Sanchika Gupta: Another example I would like to give is of natural language translation. There are platforms like Google Translate, which leverage AI algorithms to provide real time translations between different languages. If you go to a country where they don’t speak your language, you can still communicate effectively. I have done it myself so many times. With this, I want to say that AI may automate tasks that require basic skills while human can focus on higher level responsibilities, harnessing creativity and imagination.

Sanchika Gupta: The next question is how can we have more access to the system so that we can use AI as a partner? Generally speaking, education and awareness are crucial in fostering trust in ai. Trust is very essential for building a reliable, transparent, and available use of system. AI has been present in various forms for many decades now., even during my university studies, I delved into the neural networks topic and AI’s potential to replace job was already circulating at that time.

Sanchika Gupta: However, the conversation around trustworthy AI only gained prominence with the emergence of large language models, instances of AI generated hallucinations where the system just make stuff up, started gaining attention while getting a recommendation for an unwanted TV show may have minimal impact. A recent incident in which an AI system made a judgment on a legal case without the attorney’s verification highlighted the potential consequence. These recent repercussions have brought the issue of trustworthiness to the forefront, causing it to enter the collective consciousness of all of us.

Sanchika Gupta: Let me throw another example on you and you tell me which would you prefer. If we were to compare a trust in an AI driven car accident versus a human driven car accident, what would you choose the second time? My opinion as humans, we tend to trust other humans more than AI. How can we bridge the gap?

Sanchika Gupta: I believe that by focusing on AI literacy, upskilling collaboration, and ethical considerations, us individuals can also be empowered to embrace AI as a tool to enhance our skills, productivity and relevance in the job market. Now, I would like to ask Tutu, how do you as a designer build and maintain trust relationship in ai?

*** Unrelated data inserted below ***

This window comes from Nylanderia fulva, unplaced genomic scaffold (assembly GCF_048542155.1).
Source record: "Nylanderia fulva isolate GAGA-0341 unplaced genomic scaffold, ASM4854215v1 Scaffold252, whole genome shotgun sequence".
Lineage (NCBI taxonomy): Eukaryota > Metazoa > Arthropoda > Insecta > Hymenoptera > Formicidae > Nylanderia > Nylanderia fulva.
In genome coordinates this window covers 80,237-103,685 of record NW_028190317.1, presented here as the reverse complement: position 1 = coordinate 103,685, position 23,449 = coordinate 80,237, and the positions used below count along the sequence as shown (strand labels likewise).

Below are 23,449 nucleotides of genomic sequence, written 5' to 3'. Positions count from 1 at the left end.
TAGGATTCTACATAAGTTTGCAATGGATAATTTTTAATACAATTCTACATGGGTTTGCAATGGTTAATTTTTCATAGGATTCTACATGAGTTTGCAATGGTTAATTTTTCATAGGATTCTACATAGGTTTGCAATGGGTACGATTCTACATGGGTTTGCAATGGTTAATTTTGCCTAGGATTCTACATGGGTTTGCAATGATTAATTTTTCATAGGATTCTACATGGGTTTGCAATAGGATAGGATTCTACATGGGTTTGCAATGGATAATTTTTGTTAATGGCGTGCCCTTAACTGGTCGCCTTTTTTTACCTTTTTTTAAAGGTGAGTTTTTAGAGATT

Yunwen Tu: As a designer, I started this journey by understanding the technology, especially why AI failed and why people don’t trust AI. The major distrust I learned in AI is the lack of transparency. We haven’t considered enough that trustworthiness is a high priority in building that.

Yunwen Tu: Many AI models feel like a giant black box sitting between the input and output. We don’t, we don’t know how it works and it just did it work. When handling very mundane tasks such as grammar correction, language translation, it’s great when they’re magically done by machines. But when it comes to like riskier cases with bigger impacts such as loan approval, it’s impossible to rely on a black box like this, which you don’t even know if can understand 10% of your problem. There are also potential ethical biases in a model that needs to be monitored closely.

Yunwen Tu: We help user increase the transparency, the observability and the visibility to make the process and the model more interpretable and explainable in their context work. That’s also baked in our design principles.

Yunwen Tu: And as part of our design principles, we also use design thinking method that to work with our users to understand what does trust mean to them, and discover how AI can solve their business problems in a trustworthy way. For here, I would like to give you two examples that we use the user interviews and other thinking methods to solve problems for our users.

Yunwen Tu: The first example that we are working with an insurance company to reduce their business loss. Through many rounds of discovery interviews with underwriters and their managers, we actually found their primary challenge is not about finding the best algorithm to analyze their internal data.